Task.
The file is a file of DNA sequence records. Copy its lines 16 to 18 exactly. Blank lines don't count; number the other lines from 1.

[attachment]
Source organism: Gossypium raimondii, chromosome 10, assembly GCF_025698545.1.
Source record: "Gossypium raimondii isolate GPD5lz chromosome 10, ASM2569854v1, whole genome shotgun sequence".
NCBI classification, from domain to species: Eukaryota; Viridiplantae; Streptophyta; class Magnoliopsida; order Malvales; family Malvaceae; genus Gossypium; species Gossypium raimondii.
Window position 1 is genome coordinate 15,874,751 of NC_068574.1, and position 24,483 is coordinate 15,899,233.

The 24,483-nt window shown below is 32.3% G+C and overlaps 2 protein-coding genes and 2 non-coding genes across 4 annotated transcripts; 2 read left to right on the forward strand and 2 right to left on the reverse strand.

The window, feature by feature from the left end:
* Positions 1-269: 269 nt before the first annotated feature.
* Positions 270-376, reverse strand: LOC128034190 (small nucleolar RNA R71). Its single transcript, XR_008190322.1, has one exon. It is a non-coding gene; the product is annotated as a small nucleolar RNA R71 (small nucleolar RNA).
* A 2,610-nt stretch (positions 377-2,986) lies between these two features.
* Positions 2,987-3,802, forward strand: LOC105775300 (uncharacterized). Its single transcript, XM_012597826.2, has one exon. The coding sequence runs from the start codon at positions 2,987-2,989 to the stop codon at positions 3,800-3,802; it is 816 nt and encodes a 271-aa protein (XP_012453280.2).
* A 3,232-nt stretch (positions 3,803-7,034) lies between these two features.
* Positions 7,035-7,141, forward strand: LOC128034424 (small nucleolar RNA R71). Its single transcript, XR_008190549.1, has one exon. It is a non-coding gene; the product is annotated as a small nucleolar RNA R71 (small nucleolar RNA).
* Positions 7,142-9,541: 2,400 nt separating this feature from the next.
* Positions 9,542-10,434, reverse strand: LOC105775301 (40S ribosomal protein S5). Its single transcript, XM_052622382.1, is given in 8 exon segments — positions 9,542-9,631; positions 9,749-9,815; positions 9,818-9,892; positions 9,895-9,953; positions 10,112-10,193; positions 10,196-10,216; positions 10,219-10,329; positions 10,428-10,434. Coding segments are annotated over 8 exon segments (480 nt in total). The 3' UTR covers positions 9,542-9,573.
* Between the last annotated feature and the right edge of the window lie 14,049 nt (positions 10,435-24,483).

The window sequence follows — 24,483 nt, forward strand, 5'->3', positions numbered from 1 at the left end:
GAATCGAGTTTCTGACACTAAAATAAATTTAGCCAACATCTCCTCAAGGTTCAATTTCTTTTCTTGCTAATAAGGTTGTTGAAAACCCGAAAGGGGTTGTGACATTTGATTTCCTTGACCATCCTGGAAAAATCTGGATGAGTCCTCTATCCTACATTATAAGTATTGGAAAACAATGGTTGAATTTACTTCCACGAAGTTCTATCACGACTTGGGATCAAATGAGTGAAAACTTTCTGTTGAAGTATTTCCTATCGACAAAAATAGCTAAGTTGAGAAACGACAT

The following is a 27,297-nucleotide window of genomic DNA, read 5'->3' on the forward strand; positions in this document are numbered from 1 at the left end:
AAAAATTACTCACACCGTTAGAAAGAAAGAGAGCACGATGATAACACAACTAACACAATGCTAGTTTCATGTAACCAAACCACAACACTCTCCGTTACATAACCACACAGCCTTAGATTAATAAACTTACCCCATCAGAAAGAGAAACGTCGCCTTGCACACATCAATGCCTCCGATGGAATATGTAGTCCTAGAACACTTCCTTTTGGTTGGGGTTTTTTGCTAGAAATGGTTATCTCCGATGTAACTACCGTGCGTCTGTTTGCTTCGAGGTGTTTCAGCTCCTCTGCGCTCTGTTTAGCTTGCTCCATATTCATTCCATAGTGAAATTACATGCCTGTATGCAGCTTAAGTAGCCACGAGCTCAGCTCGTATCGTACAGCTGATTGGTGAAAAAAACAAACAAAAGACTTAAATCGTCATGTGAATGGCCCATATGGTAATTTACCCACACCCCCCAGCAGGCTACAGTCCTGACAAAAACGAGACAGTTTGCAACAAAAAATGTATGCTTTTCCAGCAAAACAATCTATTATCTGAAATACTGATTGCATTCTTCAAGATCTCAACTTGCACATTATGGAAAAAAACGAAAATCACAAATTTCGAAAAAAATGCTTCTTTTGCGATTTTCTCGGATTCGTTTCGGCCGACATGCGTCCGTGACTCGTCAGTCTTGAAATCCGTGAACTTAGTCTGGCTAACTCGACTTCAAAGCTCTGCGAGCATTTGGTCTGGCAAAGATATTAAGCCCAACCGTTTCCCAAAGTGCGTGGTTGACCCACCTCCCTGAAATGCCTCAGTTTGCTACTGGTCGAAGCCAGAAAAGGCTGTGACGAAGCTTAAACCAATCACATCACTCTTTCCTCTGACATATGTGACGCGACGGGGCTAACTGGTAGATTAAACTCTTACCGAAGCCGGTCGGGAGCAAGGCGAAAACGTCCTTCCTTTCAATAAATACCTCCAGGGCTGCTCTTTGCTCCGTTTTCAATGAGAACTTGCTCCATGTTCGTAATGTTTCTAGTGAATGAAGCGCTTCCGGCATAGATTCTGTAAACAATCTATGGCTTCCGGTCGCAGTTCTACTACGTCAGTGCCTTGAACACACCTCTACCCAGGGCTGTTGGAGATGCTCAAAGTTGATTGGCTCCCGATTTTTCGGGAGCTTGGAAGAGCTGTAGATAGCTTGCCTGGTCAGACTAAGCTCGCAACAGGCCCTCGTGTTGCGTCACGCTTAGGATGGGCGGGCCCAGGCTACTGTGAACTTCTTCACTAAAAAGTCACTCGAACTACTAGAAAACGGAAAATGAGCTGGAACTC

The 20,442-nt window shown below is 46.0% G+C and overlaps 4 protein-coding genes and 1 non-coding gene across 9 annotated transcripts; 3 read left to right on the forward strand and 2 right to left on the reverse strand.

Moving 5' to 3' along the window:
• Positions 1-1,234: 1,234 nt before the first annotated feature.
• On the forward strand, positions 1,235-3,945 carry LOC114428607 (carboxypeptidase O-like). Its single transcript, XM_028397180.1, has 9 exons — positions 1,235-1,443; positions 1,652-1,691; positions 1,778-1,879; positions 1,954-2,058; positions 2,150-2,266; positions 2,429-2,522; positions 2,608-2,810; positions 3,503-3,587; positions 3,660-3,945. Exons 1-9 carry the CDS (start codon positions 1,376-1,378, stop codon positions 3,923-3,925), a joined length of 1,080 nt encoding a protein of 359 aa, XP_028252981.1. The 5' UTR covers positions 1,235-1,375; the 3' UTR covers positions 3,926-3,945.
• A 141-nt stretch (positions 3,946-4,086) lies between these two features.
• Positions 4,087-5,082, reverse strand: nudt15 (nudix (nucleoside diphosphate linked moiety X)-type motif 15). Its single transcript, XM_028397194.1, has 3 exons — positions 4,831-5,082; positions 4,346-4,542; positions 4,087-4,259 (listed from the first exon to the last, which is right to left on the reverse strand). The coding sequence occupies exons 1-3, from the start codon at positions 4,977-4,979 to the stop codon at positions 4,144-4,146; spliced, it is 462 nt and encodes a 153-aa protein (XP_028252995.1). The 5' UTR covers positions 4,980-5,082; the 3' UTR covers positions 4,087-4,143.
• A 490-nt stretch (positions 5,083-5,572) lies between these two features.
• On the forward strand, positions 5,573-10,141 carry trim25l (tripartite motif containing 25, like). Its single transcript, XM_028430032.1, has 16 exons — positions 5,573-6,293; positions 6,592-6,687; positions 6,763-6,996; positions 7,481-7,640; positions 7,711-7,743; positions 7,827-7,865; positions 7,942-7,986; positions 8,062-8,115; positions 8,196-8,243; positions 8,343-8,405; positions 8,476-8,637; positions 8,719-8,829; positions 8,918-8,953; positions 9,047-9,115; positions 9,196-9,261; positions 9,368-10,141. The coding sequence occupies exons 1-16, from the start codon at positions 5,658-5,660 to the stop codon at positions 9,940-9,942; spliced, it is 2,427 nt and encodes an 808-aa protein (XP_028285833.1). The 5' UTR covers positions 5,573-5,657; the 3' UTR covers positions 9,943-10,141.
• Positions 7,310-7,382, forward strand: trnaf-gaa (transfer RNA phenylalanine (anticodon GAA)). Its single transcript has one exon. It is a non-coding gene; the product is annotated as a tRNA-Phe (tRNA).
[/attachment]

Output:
The window sequence follows — 24,483 nt, forward strand, 5'->3', positions numbered from 1 at the left end:
GAATCGAGTTTCTGACACTAAAATAAATTTAGCCAACATCTCCTCAAGGTTCAATTTCTTTTCTTGCTAATAAGGTTGTTGAAAACCCGAAAGGGGTTGTGACATTTGATTTCCTTGACCATCCTGGAAAAATCTGGATGAGTCCTCTATCCTACATTATAAGTATTGGAAAACAATGGTTGAATTTACTTCCACGAAGTTCTATCACGACTTGGGATCAAATGAGTGAAAACTTTCTGTTGAAGTATTTCCTATCGACAAAAATAGCTAAGTTGAGAAACGACAT

The following is a 27,297-nucleotide window of genomic DNA, read 5'->3' on the forward strand; positions in this document are numbered from 1 at the left end: